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Helenium autumnaleHelenium autumnale
Helen's Flower
This otherwise cheerful plant is said to have sprung from the tears of Helen, who wept as she was kidnapped. Helen was the daughter of Zeus and Nemesis, who mated in the form of birds. She was kidnapped twice--first as a child, by an Athenian who wanted her for his wife but who ended up being trapped by Hades, and second by Paris, although there are stories that Helen left her then husband King Menelaus and ran off with Paris. If you believe the latter, then the other bit of folklore about this plant--that Helen used it to prepare her cosmetics--makes more sense, although this is a New World plant and so never grew in ancient Greece! Helen's flower represents tears in the language of flowers. Oddly enough, this plant was traditionally used as a medicinal snuff by the Iroquois--the dried flowers are especially irritating to mucous membranes--to get rid of headaches, and such use does cause a lot of tearing as well. It was also though that taking such a snuff would rid the body of an evil spirit. While it's not a good idea to make a snuff of this plant, it is a fine candidate for protecting one's property and house from negative spirits, especialy considering its other common name, dogtooth daisy. This plant hasn't received any planetary correspondence, but I believe a good case can be made for Jupiter, on account of its tallness and boldness, its yellow colored flowers, and its use in headache (Zeus had an awful headache when Athena was inside him). Top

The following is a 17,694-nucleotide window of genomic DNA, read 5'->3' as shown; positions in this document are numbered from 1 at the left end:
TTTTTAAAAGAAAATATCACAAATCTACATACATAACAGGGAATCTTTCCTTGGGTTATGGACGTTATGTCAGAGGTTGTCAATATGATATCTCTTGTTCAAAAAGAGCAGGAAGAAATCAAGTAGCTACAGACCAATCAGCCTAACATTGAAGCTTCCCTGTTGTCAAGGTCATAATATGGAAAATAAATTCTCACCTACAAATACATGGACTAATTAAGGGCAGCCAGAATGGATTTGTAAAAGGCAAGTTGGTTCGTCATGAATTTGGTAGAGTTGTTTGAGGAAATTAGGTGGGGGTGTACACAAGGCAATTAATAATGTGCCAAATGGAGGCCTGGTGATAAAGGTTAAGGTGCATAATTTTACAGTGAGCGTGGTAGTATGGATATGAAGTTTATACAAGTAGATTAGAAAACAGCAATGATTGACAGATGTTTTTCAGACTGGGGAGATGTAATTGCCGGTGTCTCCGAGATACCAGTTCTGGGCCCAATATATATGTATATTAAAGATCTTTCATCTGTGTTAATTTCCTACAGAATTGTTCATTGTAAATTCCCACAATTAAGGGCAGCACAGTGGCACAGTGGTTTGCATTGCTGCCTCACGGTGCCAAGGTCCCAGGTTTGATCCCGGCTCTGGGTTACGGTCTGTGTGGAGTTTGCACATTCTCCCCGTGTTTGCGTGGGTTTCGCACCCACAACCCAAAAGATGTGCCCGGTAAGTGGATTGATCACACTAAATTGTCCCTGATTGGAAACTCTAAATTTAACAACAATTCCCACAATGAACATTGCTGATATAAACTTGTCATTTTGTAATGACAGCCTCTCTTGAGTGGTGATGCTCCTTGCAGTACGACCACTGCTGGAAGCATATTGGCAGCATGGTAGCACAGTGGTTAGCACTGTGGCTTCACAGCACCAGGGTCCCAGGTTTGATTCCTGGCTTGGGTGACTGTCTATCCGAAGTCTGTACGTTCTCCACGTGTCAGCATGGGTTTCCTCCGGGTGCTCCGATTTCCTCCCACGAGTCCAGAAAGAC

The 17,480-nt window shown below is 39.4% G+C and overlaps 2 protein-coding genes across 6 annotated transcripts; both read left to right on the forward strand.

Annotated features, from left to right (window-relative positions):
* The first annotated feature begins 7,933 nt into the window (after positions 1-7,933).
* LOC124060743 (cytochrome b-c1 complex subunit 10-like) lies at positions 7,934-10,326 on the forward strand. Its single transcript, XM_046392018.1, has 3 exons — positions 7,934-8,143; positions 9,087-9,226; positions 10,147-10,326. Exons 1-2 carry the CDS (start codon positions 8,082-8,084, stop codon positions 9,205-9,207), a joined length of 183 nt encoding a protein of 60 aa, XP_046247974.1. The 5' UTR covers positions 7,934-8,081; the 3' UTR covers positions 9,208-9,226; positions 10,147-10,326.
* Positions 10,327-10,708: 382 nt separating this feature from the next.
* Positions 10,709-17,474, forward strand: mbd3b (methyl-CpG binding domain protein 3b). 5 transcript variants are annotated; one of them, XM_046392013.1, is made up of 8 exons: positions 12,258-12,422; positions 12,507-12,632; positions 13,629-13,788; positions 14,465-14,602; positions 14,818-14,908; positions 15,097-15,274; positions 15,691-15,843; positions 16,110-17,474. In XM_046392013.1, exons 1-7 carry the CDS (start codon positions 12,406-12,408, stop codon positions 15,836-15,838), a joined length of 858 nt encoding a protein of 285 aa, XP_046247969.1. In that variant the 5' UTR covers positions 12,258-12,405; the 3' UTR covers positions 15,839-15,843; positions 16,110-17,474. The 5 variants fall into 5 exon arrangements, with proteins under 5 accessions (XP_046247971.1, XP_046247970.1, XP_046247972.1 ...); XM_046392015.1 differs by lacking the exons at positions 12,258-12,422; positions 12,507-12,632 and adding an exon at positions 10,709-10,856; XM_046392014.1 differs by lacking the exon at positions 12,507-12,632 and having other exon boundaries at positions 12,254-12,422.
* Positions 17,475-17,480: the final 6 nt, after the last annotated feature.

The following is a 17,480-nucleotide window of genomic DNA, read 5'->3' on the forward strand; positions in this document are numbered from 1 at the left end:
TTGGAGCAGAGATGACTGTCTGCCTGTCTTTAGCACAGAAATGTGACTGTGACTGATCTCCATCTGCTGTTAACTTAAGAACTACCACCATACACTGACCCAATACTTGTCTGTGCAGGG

The flowers, which can appear the first year, occur in late summer through fall, when it makes a nice contrast with purple asters. The blooms attract bees and butterflies. The plant is also food for the caterpillar of the dainty sulfur butterfly, whose wings kind of match the color of the petals. The plant tends to be floppy, but if you cut it back in June before it flowers, it will produce more flowers and not be so tall. You can also leave it alone but prop it a bit by planting closely with other plants or against a wall. It also tends to flop more if it dries out and naturally likes a very moist spot, even growing within a foot of a riverbank or in swamps. To give it the moist soil and full sun it needs, it's helpful to use a mulch with this plant. Deadhead to encourage blooming, but don't use your bare fingers, as some people are allergic to the sap. Despite its common name of sneezeweed, this plant does not cause hay fever (the sneezing was from its use as snuff). It's good for naturalizing but shouldn't be planted in grazing meadows, as cows and such are sickened by eating it (although they will eat it only if nothing else is left). Its poisonousness means it's also rabbit-proof. The flowers are nice for cutting. Helen's flower is also known as sneezeweed, sneezewort, bitterweed, swamp sunflower, and dogtooth daisy. Top

Barely cover the seeds to germinate in 1-6 weeks at room temperature  at room temperature (65-70F/18-21C). Transplant to moist soil in full sun, planting 36-48"/90-120cm apart. This plant gets 4-6ft/1.2-1.8m tall and is perennial down to -40F/-40C (zone 3). It flowers August-October (until first frost) and likes growing in moist woodlands and swampy area. Dig up and divide the clumps every four years. General growing info.
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Helenium autumnale
Helen's Flower
200 seeds $3.50


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Uses in Witchcraft & Magic:

Protection Spells
Jupiter Herb

2007, 2015 Harold A. Roth; No reproduction without permission